Ultralow-velocity zones (ULVZs) at the core–mantle boundary (CMB) represent some of the most preternatural features in Earth’s mantle. These zones most likely contain partial melt, extremely high iron content ferropericlase, or combinations of both. We analyzed a new collection of 58,155 carefully processed [...] Read more.
Ultralow-velocity zones (ULVZs) at the core–mantle boundary (CMB) represent some of the most preternatural features in Earth’s mantle. These zones most likely contain partial melt, extremely high iron content ferropericlase, or combinations of both. We analyzed a new collection of 58,155 carefully processed and quality-controlled broadband recordings of the seismic phase SPdKS in the epicentral distance range from 106° to 115°. These data sample 56.9% of the CMB by surface area. From these recordings we searched for the most anomalous seismic waveforms that are indicative of ULVZ presence. We used a Bayesian approach to identify the regions of the CMB that have the highest probability of containing ULVZs, thereby identifying sixteen regions of interest. Of these regions, we corroborate well-known ULVZ existence beneath the South China Sea, southwest Pacific, the Samoa hotspot, the southwestern US/northern Mexico, and Iceland. We find good evidence for new ULVZs beneath North Africa, East Asia, and north of Papua New Guinea. We provide further evidence for ULVZs in regions where some evidence has been hinted at before beneath the Philippine Sea, the Pacific Northwest, and the Amazon Basin. Additional evidence is shown for potential ULVZs at the base of the Caroline, San Felix and Galapagos hotspots. Full article
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15 pages, 2951 KiB  
Article
Density of NaAlSi2O6 Melt at High Pressure and Temperature Measured by In-Situ X-ray Microtomography
Minerals 2020, 10(2), 161; https://doi.org/10.3390/min10020161 - 12 Feb 2020
Cited by 6 | Viewed by 3040
Abstract
In this study, the volumetric compression of jadeite (NaAlSi2O6) melt at high pressures was determined by three-dimensional volume imaging using the synchrotron-based X-ray microtomography technique in a rotation-anvil device. Combined with the sample mass, measured using a high-precision analytical [...] Read more.
In this study, the volumetric compression of jadeite (NaAlSi2O6) melt at high pressures was determined by three-dimensional volume imaging using the synchrotron-based X-ray microtomography technique in a rotation-anvil device. Combined with the sample mass, measured using a high-precision analytical balance prior to the high-pressure experiment, the density of jadeite melt was obtained at high pressures and high temperatures up to 4.8 GPa and 1955 K. The density data were fitted to a third-order Birch-Murnaghan equation of state, resulting in a best-fit isothermal bulk modulus K T 0 of 10.8 5.3 + 1.9 GPa and its pressure derivative K T 0 of 3.4 0.4 + 6.6 . Comparison with data for silicate melts of various compositions from the literature shows that alkali-rich, polymerized melts are generally more compressible than alkali-poor, depolymerized ones. The high compressibility of jadeite melt at high pressures implies that polymerized sodium aluminosilicate melts, if generated by low-degree partial melting of mantle peridotite at ~250–400 km depth in the deep upper mantle, are likely denser than surrounding mantle materials, and thus gravitationally stable. Full article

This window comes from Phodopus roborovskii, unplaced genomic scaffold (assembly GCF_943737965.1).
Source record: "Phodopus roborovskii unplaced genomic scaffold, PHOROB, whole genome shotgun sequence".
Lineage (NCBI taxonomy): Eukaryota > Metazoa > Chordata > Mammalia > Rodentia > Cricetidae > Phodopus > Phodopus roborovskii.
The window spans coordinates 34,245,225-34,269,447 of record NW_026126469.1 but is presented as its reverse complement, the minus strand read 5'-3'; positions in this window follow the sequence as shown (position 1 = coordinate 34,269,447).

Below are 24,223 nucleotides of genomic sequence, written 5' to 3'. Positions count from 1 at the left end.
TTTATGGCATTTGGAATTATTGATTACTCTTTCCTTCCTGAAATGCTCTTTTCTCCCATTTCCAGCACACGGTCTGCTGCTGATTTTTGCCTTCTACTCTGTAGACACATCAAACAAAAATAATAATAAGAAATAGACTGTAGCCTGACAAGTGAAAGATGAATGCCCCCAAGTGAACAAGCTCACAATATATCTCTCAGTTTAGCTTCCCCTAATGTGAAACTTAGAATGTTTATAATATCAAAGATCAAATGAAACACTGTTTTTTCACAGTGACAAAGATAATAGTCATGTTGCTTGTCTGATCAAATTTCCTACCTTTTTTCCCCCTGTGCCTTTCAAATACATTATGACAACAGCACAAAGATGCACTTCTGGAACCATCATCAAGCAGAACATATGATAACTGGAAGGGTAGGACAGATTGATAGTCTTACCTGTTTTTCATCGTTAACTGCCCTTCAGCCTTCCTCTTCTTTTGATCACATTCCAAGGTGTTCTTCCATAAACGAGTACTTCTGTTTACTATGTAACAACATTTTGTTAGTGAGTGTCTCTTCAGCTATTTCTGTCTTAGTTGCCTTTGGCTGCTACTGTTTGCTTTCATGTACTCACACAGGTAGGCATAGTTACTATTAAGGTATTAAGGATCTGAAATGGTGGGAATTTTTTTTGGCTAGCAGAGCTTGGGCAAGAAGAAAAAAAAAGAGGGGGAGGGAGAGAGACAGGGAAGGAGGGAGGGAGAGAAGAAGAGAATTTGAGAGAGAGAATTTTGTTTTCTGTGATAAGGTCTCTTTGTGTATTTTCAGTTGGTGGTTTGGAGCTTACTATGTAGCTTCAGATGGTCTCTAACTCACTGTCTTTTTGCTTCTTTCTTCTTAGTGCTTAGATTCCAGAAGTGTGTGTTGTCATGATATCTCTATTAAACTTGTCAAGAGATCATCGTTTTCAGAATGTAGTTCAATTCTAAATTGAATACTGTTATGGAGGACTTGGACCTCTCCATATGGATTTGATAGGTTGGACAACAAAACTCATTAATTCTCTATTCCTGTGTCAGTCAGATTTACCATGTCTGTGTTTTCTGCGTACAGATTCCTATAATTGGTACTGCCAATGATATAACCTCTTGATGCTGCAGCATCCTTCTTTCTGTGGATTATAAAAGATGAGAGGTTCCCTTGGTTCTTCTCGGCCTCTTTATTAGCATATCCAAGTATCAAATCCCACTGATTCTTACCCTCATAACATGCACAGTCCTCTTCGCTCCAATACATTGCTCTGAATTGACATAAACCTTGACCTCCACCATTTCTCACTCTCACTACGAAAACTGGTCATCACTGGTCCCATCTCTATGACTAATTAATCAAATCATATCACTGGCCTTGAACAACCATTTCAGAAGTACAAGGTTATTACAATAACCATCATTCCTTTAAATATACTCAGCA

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20 pages, 6015 KiB  
Article
Two-Stage Origin of K-Enrichment in Ultrapotassic Magmatism Simulated by Melting of Experimentally Metasomatized Mantle
Minerals 2020, 10(1), 41; https://doi.org/10.3390/min10010041 - 31 Dec 2019
Cited by 24 | Viewed by 5025
Abstract
The generation of strongly potassic melts in the mantle requires the presence of phlogopite in the melting assemblage, while isotopic and trace element analyses of ultrapotassic rocks frequently indicate the involvement of subducted crustal lithologies in the source. However, phlogopite-free experiments that focus [...] Read more.